When you give clothing as gifts, you don’t wear it yourself first. You just think, He’ll like this! and take it off the rack and — done.
With books it’s pretty much the same. Skim the back cover, then into the shiny snowflake paper it goes. You picked it because its back cover called it a “wildly funny debut.” Because Matt Groening and Dave Eggers blurbed it. Because you’re in a huge holiday rush, and Oprah said to.
Which is why your sister-in-law is going to curl up soon with a cup of cocoa and her new gift and read: “I vomit. The vomit is full of bile and brown shit. … It is full of blood. … I heave and it comes, the burning vomit comes” — because you gave her an Oprah pick that reached #1 on Amazon, James Frey’s A Million Little Pieces (Anchor, $14.95). Your mom’s new boyfriend — she said he was funny, so you thought: Okay! Cartoons! — will be wading through the travails of a bald guy and his teddy bear as they yak about feces. “There is now a substantial helping of corn-encrusted butt-logs on your bed,” the toy tells his master in Neil Swaab’s Rehabilitating Mr. Wiggles (NBM, $10.95).
Based on buzz and the New York Times Book Review, you wind up with a novel about sewage, a cult fave featuring intestinal prolapse, and a book about bullshit. Not literal bullshit — like, fertilizer — but still.
The waves of nausea, the effluent tang, that permeate popular culture right now are turning entertainment into initiation rites, from Team America‘s projectile vomiting to White Chicks‘ fecal acoustics to the retch-and-spatter of Irvine Welsh’s whole oeuvre. Humor is potty humor. The spectral narrator of Amy Tan’s new novel Saving Fish from Drowning (Putnam, $26.95) is preoccupied with anal hygiene and dysentery. And have you noticed how many new TV ads and music videos employ sickening camerawork and effects: faces exploding, cars veering off cliffs? Come holiday time, this means trouble. You want to give what’s cool. In the store, the new-arrivals shelf is stocked with Jeff Vogel’s The Poo Bomb (Andrews McMeel, $14.95), Steve Bryant’s The Art of the Fart (PRC, $6.95), Brandy Lynn McDevitt’s Diarrhea (PublishAmerica, $24.95) — it’s a memoir! — and William Kotzwinkle’s Walter the Farting Dog Farts Again (Puffin, $13.50).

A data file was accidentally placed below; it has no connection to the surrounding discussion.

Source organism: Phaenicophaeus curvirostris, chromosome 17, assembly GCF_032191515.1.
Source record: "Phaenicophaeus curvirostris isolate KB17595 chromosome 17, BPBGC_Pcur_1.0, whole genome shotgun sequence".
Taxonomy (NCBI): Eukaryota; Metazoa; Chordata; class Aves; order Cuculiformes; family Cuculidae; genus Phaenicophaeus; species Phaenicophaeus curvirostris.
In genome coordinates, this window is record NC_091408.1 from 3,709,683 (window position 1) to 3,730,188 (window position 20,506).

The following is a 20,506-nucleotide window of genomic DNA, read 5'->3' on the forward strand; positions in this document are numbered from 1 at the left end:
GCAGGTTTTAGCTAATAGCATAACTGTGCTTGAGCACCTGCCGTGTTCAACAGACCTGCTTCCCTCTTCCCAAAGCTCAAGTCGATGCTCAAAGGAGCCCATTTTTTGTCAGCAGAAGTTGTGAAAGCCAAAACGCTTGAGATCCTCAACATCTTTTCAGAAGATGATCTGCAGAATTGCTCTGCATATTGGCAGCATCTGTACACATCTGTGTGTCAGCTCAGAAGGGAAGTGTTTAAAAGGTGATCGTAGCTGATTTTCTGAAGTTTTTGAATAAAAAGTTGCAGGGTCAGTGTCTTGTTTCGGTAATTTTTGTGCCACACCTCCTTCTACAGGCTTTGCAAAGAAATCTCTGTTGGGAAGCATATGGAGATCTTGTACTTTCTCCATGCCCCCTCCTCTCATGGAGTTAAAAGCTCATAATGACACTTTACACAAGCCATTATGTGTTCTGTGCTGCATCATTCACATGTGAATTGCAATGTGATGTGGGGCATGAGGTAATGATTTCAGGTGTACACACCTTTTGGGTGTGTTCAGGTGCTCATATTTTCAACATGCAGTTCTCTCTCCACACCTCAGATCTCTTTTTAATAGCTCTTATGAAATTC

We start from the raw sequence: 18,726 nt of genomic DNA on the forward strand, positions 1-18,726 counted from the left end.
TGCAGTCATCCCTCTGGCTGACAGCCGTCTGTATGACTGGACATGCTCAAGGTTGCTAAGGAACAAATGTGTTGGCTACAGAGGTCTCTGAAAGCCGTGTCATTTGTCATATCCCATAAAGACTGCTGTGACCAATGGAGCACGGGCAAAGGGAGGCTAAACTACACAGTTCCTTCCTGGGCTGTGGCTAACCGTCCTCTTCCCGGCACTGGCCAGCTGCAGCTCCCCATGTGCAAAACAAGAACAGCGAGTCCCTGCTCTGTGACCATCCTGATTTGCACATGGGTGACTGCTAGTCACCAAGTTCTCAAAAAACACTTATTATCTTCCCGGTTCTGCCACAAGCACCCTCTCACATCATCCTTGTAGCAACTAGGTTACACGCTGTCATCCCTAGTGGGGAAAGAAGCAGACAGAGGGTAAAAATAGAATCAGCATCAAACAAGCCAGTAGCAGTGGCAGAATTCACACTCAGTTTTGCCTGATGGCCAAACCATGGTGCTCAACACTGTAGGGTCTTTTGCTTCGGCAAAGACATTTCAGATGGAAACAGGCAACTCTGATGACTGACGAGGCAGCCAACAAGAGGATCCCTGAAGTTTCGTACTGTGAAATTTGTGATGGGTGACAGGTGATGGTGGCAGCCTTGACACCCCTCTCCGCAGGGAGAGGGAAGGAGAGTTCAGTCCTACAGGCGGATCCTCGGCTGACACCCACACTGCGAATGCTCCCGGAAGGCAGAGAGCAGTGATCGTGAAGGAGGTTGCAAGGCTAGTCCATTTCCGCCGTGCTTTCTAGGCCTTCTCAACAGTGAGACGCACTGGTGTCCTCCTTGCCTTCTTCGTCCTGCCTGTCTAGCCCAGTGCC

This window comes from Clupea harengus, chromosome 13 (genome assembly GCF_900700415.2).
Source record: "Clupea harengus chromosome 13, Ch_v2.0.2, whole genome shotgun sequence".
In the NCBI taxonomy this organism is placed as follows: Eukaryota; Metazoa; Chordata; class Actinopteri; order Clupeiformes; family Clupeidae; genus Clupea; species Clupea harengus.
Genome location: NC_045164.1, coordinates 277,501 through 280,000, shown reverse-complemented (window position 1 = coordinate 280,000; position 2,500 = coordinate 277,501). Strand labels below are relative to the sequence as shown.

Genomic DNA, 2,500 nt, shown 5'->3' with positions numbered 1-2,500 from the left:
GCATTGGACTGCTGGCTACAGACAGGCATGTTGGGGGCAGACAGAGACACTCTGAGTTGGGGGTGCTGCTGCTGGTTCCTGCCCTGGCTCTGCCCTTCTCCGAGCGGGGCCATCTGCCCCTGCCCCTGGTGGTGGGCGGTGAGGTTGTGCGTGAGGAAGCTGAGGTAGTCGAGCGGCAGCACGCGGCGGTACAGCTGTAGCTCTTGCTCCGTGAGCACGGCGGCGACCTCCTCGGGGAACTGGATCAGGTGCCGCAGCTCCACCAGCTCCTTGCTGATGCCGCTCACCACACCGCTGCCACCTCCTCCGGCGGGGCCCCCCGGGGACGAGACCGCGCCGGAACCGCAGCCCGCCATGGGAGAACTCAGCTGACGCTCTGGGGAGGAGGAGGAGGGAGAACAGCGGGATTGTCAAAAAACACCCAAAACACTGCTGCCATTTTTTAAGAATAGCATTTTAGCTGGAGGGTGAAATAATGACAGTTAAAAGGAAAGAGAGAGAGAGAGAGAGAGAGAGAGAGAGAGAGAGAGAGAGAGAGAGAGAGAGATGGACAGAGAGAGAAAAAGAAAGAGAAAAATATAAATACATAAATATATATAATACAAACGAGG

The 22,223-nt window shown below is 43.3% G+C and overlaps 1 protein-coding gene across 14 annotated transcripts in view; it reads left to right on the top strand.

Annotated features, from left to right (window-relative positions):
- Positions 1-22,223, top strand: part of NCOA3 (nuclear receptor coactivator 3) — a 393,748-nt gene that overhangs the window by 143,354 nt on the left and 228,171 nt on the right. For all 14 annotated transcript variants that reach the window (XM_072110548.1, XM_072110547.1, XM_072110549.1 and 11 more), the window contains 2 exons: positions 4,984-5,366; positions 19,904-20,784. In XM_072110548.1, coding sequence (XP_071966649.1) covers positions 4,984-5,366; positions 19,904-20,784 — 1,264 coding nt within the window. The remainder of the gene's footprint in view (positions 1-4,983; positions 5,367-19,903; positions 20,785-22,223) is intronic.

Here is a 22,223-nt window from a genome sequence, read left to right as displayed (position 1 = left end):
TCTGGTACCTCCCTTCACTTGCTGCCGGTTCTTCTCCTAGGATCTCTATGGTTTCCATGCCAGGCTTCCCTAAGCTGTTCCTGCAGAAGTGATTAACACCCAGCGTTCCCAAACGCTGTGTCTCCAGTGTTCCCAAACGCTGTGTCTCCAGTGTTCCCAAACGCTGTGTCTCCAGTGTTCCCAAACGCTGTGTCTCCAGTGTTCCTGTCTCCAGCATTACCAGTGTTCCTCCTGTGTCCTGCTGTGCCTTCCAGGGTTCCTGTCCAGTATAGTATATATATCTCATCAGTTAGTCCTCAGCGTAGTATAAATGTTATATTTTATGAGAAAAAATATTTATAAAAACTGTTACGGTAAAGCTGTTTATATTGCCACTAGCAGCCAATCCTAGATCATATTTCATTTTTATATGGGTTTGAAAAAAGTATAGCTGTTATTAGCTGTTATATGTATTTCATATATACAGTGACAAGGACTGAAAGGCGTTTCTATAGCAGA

Those titles tell no lies. Nor does The Great Stink (Harcourt, $25), Clare Clark’s novel set in Victorian London’s sewers. But most titles give no clues because most books aren’t chiefly about effluent. Periel Aschenbrand’s The Only Bush I Trust Is My Own (Tarcher/Penguin, $9.95) — that’s the “wildly funny debut” — is billed as hip agitprop that skewers sweatshops and the president as it purportedly “reveals how to best inspire the youth of America.” But dude! Nearly thirty of its 197 pages are devoted to the author’s rectum (“I am not embarrassed that I have an anus, and I am quite pleased with mine”) and other rectums and what comes out of them. Aschenbrand writes of a lonely guy wanting “a group of guys [to] come over and strap a funnel to his face,” then poop into it. She describes telling her middle-aged parents about a friend who “defecated in [a] guy’s mouth and the guy ate it.” Her mother calls it shocking. Aschenbrand retorts that it’s interesting. She muses that if we ditched our taboos, maybe “human beings wouldn’t be committing the most fucking dastardly acts against one another.” At a Manhattan bookstore, she requests History of Shit (MIT, $15), Dominique Laporte’s Foucaultian-Freudian-Marxian study of excreta. The clerk says all copies have been returned to the publisher for lack of sales. Aschenbrand fumes that “people are fucking brainwashed to think that it’s more important to be obsessed with carbs than to be interested in something that their own bodies produce.” It’s because “we hate our fucking bodies.” She asks if the clerk has “any other books on shit. ” He doesn’t. She reviles another customer’s bad breath, then flashes back to “the day my bathtub filled up with shit,” lampooning her Japanese landlady’s accent as the latter produces a jug of “this velly expensive chemical, velly strong.” We meet the author’s friend who fainted on a date and awoke “lying in a pile of diarrhea. A cyst had burst on her ovary and she had shit her pants.” Then Aschenbrand recounts having injured a hemorrhoid during anal sex. It inflates hugely, so “Dr. Horowitz … a sexually aroused Orthodox Jew” inserts a finger, and … well.